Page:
Then, the emperor Liang Wu invited the Indian monk Da Mo to China to preach Buddhism. When the emperor did not agree with Da Mo's particular Buddhist philosophy, the monk fled across the Yellow River to the Shaolin Temple. There he saw that many priests were weak, and fell asleep during his lectures. Da Mo went into meditation to discover how to help the monks. After nine years of solitary meditation, he wrote two classics - the Yi Jin Jing (Muscle/Tendon Changing Classic) and the Xi Sui Jing (Marrow/Brain Washing Classic). After Da Mo died, the Shaolin priests continued to practice his methods, especially the Yi Jin Jing, to strengthen their bodies and spirits. They soon found that the training not only made them healthier, but it also made them stronger. During these times, even priests needed to know martial arts in order to protect themselves from bandits. When they combined Da Mo's Qi training with their traditional defence techniques, they became very effective fighters. As Da Mo's training methods spread out from the Shaolin Temple, many forms of martial Qigong were developed. This topic is explored more thoroughly in Muscle/Tendon Changing and Marrow/Brain Cleansing Chi Kung by Dr. Yang.

The Yi Jin Jing was not originally intended to be used for fighting. Nevertheless, students training the martial Qigong based on it were able to significantly increase power, and it became a mandatory course of training in the Shaolin Temple. This had a revolutionary effect on Chinese martial arts, leading to the establishment of an internal personal foundation, based on Qi training.

As time passed, several martial styles were created which emphasized a soft body, instead of the stiff muscular body developed by the Shaolin priests. These newer styles were based on the belief that, since Qi (internal energy) is the root and foundation of physical strength, a martial artist should first build up this internal root. This theory holds that when Qi is abundant and full, it can energize the physical body to a higher level, so that power can be manifested more effectively and efficiently. In order to build up Qi and circulate it smoothly, the body must be relaxed and the mind must be concentrated. We recognize at least two internal styles as having been created during this time (550-600 A.D.): Hou Tian Fa (Post-Heaven Techniques) and Xiao Jiu Tian Small Nine Heavens). According to some documents, these two styles were the original sources of Taijiquan, the creation of which is credited to Chang San-Feng of the late Song dynasty (around 1200 A.D.)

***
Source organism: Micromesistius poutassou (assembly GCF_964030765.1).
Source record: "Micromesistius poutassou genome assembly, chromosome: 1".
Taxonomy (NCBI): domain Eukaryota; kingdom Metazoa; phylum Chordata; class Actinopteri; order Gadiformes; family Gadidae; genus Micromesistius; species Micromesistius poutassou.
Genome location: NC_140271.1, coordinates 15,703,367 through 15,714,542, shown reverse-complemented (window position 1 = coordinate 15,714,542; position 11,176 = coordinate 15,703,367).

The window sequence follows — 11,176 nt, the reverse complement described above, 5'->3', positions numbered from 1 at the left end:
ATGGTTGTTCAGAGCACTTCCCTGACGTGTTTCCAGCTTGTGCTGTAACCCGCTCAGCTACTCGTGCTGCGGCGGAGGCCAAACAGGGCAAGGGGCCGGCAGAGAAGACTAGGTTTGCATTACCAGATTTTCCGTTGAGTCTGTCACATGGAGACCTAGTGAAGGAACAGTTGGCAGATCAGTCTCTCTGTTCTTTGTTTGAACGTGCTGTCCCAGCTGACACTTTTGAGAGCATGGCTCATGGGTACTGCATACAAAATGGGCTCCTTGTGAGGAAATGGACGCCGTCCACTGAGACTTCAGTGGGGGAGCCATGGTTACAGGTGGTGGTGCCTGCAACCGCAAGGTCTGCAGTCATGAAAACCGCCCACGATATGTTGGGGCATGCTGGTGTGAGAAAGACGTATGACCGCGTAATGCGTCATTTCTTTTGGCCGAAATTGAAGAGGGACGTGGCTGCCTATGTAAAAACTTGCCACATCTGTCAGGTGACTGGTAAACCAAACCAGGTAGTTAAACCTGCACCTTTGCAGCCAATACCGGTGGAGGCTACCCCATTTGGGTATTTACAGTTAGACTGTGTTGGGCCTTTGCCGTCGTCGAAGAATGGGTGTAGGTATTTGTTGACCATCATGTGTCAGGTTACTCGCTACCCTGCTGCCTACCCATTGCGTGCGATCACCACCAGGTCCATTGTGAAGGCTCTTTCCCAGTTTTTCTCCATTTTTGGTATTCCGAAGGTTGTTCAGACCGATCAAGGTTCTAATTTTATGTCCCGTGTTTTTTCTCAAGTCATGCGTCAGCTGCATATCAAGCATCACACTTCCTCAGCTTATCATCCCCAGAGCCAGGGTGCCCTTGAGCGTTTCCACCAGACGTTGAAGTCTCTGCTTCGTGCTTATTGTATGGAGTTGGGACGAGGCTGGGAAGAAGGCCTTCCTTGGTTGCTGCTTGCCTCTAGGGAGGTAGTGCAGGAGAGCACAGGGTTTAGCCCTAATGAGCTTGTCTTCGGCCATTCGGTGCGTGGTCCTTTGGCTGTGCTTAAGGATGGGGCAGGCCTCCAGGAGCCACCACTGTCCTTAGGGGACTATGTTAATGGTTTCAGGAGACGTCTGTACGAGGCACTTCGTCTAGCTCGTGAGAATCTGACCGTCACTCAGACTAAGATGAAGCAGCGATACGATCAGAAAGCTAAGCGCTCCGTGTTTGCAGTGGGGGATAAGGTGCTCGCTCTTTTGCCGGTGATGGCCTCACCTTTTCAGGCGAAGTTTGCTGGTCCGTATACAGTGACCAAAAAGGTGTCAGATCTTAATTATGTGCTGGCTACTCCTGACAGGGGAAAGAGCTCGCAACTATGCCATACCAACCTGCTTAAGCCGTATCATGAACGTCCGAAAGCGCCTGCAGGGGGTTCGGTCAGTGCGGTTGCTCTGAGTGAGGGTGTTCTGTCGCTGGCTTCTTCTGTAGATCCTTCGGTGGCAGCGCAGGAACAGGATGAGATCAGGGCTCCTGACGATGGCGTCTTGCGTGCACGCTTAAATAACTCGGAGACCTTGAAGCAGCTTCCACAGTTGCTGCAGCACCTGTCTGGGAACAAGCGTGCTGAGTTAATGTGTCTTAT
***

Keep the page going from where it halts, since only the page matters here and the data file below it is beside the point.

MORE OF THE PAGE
In summary: The various martial arts are divided into external and internal styles. While the external styles emphasize training techniques and building up the physical body through some martial Qigong, the internal styles emphasize the build up of Qi in the body. In fact, all styles, both internal and external, have martial Qigong training. The external styles train the physical body and hard Qigong first, and gradually become soft and train soft Qigong, while the internal styles train soft Qigong first, and later apply the built up Qi to the physical techniques. It, is said that: "The external styles are from hard to soft and the internal styles are from soft to hard, the ways are different but the final goal is the same." It is also said: "External styles are from external to internal, while internal styles are from internal to external. Although the approaches are different, the final goal is the same." Again, it is said: "External styles first Li (muscular strength) and then Qi, while internal styles first Qi and later Li." The preceding discussion should have given you a general idea of how to distinguish external and internal styles. Frequently, internal and external styles are also judged by how the Jin is manifested. Jin is defined as "Li and Qi," (Li means muscular strength). It is how the muscles are energized by the Qi and how this manifests externally as power. It is said: "The internal styles are as soft as a whip, the soft-hard styles (half external and half internal) are like rattan, and the external styles are like a staff." If you are interested in this rather substantial subject, please refer to Dr. Yang's book, Advanced Yang Style Tai Chi Chuan.